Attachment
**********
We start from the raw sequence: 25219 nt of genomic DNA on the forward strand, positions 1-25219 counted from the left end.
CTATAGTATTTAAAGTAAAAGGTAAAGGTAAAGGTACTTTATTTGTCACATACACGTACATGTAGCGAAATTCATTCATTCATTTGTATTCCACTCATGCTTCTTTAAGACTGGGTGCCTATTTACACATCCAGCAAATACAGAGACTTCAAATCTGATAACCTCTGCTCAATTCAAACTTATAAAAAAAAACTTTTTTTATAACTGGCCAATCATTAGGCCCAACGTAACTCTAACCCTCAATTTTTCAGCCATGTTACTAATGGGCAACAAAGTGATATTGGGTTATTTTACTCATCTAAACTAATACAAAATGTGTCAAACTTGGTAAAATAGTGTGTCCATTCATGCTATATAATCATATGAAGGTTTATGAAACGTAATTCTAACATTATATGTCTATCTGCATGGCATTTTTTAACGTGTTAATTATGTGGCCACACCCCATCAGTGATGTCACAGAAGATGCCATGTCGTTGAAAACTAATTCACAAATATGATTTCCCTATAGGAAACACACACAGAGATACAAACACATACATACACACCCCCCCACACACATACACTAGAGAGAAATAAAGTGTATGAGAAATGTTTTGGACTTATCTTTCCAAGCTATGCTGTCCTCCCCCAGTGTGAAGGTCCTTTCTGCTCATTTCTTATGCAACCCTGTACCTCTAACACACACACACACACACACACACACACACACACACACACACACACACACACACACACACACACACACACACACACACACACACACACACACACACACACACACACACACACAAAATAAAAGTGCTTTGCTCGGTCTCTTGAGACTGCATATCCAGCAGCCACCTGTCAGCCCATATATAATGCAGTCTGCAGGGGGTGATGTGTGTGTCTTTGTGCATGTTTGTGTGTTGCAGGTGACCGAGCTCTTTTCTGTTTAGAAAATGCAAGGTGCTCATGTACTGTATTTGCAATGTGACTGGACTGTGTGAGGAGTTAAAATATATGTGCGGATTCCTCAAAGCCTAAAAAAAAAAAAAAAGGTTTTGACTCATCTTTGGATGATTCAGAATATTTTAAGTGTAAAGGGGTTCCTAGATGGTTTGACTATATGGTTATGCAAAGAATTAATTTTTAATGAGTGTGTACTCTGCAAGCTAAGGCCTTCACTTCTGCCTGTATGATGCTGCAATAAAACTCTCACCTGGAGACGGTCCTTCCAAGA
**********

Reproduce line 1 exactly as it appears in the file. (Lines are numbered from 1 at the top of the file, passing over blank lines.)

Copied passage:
We start from the raw sequence: 25219 nt of genomic DNA on the forward strand, positions 1-25219 counted from the left end.